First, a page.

Kern County supervisors have allowed the Arvin Police Department to start using NARCAN, a nasal spray drug that prevents opioid overdoses.
“In (Arvin), we haven’t seen a high abundance of overdoses–but what we’re trying to do is get in front of this issue, versus get hit with this issue and have to deal with this system-wide opioid epidemic,” said Arvin Reserve Police officer Alex Ghazalpour.
All APD officers will undergo the one-hour training on how to use the life-saving drug. Within a matter of seconds to minutes after administering the spray, the person will regain consciousness. The medication is meant to be effective until paramedics arrive.
According to the Kern County Sheriff’s Office, opioids kill an average of 40 people in the county each year.
Back in 2016, KCSO was the fourth law enforcement agency in the state to train deputies to use NARCAN. Since then, they’ve saved seven lives.
County and city firefighters now carry NARCAN as well.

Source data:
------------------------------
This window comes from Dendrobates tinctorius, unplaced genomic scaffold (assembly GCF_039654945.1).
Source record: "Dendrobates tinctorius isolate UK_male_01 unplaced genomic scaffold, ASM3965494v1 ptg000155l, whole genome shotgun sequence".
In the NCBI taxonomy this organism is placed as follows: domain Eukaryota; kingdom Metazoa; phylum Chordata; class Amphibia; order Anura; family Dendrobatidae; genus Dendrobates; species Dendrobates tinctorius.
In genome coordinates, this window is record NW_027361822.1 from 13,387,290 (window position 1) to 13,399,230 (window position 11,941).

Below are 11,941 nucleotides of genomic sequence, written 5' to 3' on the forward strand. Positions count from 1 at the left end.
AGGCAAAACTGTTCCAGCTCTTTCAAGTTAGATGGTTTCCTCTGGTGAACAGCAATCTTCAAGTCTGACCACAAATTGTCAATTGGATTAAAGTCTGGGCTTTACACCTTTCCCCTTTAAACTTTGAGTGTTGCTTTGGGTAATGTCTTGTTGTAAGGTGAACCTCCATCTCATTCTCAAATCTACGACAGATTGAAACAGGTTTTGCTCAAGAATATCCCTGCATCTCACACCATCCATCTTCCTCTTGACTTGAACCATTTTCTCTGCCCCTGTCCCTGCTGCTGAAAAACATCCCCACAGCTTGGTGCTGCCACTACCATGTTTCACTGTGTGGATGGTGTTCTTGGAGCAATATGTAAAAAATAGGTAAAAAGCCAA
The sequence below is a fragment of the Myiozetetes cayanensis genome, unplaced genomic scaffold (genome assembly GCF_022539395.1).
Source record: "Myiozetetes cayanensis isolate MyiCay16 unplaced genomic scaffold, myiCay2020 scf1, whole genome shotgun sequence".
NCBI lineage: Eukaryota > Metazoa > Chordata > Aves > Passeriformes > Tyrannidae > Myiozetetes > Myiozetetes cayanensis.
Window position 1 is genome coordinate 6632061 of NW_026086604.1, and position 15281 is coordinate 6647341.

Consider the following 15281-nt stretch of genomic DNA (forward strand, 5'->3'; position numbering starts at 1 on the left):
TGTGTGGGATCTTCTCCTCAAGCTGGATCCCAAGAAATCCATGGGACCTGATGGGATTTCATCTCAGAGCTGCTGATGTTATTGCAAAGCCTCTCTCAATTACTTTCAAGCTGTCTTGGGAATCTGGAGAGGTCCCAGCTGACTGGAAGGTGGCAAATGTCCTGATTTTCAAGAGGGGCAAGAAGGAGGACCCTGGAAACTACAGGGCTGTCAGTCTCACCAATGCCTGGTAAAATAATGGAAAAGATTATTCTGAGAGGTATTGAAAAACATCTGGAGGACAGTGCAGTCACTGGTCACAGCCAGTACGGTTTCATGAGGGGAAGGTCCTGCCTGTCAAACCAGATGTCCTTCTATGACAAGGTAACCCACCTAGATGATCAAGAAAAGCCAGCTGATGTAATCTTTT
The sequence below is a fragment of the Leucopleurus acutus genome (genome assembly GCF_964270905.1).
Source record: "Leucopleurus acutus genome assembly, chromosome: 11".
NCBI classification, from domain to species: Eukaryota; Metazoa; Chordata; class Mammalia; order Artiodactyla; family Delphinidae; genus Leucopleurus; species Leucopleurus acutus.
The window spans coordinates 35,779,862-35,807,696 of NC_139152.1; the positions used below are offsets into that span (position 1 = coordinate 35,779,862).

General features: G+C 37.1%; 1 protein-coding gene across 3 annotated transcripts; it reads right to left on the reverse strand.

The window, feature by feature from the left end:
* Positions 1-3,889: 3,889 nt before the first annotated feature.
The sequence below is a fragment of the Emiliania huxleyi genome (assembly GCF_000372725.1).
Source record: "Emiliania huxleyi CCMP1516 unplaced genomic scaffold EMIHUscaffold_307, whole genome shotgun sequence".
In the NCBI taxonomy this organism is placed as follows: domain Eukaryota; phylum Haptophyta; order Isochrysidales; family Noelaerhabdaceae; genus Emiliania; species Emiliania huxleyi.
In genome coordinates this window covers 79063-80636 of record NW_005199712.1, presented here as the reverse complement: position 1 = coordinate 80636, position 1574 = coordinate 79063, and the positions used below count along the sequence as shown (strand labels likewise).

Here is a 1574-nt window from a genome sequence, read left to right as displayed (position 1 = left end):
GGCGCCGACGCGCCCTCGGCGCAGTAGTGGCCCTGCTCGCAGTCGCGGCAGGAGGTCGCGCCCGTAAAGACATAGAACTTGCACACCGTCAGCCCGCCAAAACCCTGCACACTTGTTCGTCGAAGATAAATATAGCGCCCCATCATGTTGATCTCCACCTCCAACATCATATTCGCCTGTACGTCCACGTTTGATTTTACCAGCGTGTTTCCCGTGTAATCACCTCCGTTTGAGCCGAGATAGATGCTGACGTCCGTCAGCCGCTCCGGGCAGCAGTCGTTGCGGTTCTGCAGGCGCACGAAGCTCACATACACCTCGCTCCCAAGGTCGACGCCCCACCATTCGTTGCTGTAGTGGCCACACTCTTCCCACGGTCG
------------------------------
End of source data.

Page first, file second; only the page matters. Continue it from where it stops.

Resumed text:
“Anybody that falls within the public safety realm within our agency will not only have NARCAN to deploy, but will also be trained in the use of NARCAN,” Ghazalpour explained.
APD’s program will also help train several neighboring agencies from other police departments, schools, and citizens.
“The excitement factor for our department is having this cross collaboration with all the other public safety agencies and our partners in the fire department,” Ghazalpour said.
APD received NARCAN as part of a $20 million state grant through the California Department of Public Health.
Ghazalpour says there is still eight million dollars left of that funding, so he hopes other agencies around the county can receive some of it.